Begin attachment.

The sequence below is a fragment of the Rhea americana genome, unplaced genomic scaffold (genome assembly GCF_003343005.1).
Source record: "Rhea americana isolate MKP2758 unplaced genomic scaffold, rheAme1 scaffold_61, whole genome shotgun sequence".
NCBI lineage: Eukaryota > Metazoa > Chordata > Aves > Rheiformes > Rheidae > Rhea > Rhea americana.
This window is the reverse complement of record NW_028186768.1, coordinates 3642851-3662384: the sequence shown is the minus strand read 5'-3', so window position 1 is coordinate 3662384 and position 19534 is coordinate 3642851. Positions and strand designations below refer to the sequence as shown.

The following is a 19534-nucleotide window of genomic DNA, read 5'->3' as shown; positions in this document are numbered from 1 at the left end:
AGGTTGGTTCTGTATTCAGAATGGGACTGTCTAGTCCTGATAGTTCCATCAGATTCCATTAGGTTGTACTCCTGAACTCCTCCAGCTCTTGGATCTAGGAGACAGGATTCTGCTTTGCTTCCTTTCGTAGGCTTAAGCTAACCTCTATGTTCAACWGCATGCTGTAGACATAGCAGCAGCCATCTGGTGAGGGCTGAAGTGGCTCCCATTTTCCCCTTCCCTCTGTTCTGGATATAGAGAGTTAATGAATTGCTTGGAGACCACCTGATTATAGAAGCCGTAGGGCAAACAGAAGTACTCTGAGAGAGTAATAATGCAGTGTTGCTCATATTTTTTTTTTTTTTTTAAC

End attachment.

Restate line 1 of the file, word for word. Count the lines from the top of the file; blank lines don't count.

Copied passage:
The sequence below is a fragment of the Rhea americana genome, unplaced genomic scaffold (genome assembly GCF_003343005.1).